Dr. David Heistad, Executive Director of Research, Evaluation and Assessment for the Minneapolis Public Schools, concurs that instructional effectiveness has a “huge impact.” However, he says, it can help students catch up later if provided consistently and for a sufficient period of time. Heistad praises a Bush Foundation program that’s investing $40 million in recruiting and coaching a diverse pool of teachers, who are learning from elementary schools in Minneapolis that have “beat the odds” through staff development.
More Classroom Time and Tutoring
Extra time on subjects is one of the key elements of intentional intervention, says Keith Hardy. This includes seeking out tutors for high school students to ensure that they’re up to speed, prepared to make it through college. Researcher Mohr says that Wilder’s studies show that, “individual tutoring that supplements the regular curriculum, either during school or outside of regular school hours, can boost student achievement.” So can targeted instruction, particularly around reading, she says.
Others argue that longer school days and years are needed. Don Fraser told the Daily Planet that: “Careful research has shown that more time on task for the children means they learn more. A very interesting study in Baltimore concluded that two-thirds of the achievement gap was attributable to the fact that (students) were out of school during the summer time….The efforts that are being made now to create schools to do better by these children almost all use longer days and have longer school years.”
Locally, Hardy cites Concordia Creative Learning Academy in St. Paul for its decision to go to longer days and school on Saturday—what amounts to 12 to 14 extra weeks of school per year. Afterschool enrichment and student and family support services can also help enhance or sustain achievement gains for students, according to Wilder’s research.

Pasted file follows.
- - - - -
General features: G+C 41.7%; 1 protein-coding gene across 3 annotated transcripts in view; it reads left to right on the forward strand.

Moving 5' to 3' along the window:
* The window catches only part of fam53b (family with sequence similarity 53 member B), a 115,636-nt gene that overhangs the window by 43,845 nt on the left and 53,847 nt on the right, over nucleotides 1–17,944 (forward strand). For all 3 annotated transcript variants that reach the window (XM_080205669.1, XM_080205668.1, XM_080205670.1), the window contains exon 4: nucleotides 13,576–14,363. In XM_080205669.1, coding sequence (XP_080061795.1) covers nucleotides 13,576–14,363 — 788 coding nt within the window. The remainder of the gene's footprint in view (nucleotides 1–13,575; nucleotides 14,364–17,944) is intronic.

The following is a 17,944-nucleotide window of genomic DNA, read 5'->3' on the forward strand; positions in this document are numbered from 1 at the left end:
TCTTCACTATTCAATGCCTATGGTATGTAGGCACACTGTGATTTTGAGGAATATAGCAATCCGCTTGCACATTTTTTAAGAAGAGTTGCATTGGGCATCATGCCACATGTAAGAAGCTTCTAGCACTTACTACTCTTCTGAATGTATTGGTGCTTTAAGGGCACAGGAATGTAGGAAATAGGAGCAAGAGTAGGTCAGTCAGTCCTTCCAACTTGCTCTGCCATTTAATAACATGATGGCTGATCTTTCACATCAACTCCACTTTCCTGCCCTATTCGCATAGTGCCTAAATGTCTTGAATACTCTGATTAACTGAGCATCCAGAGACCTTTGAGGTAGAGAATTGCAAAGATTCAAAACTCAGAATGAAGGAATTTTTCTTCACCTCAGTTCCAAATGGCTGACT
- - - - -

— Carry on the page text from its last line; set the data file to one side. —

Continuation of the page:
Even more important than graduating from high school, says Hardy, is seeing that students go on to graduate from college with degrees that will open doors to employment in a good profession. Hardy is especially impressed by programs like AVID (Advancement Via Individual Determination), which is widely used in St. Paul Public Schools from elementary grades through high school, and reaches students in the “academic middle,” helping them become higher learners.
Hardy likes that AVID works with students on note-taking, organizational skills, and respectful interactions with teachers and classmates. AVID also boosts teachers’ expectations of their students. The end result, he says, is that more students end up receiving high school diplomas and putting together successful applications to top-notch universities, with four-year degree programs.
Other Parts of the Equation
Social and Cultural Shifts
Advocates of intensive intervention emphasize the need for larger social and cultural shifts. Hardy supports efforts like Network for the Development of Children of African Descent. NDCAD, he says, empowers African Americans by connecting them with their African roots, and placing an emphasis on excelling in their academic pursuits. Pekel observes those same elements—instilling cultural pride, emphasizing student success, and giving kids something to aspire to—are present in successful, “beating the odds” schools. He adds that what is needed now, for change to be more widespread, “is a social movement, like the Civil Right Movement, that really taps into the social consciousness.”
Parent and Student Responsibilities
Hardy describes how his parents, who dropped out before graduating from high school, insisted that he and his sister not follow suit. He stresses the importance of all children having a similar level of support from parents or guardians, and applauds Parent Academy, a program of the St. Paul School system, for empowering adults to encourage their children to pursue formal education. Hardy explains that the Academy instructs parents on how to talk with teachers, and help their kids with homework, even when they don’t know the subjects themselves. He’s encouraged by the growing numbers of parents who participate each year. The program is offered in five languages, English, Hmong, Somali, Spanish, and Karen.
Personal responsibility on the part of students is also key, says Hardy. “We adults can do everything we possibly can to put the right things in place for students to achieve success, but students need to take charge.” This means learning how to push back against attitudes popular among peers, especially those suggesting that learning’s not cool, and that stigmatize doing well in school. It’s also a problem, he says, “if, in a child’s home life, they’re in contact with adults who aren’t encouraging their education.” In those cases, Hardy says, students need to “step up and be responsible.”
Coverage of issues and events that affect Central Corridor neighborhoods and communities is funded in part by a grant from Central Corridor Collaborative.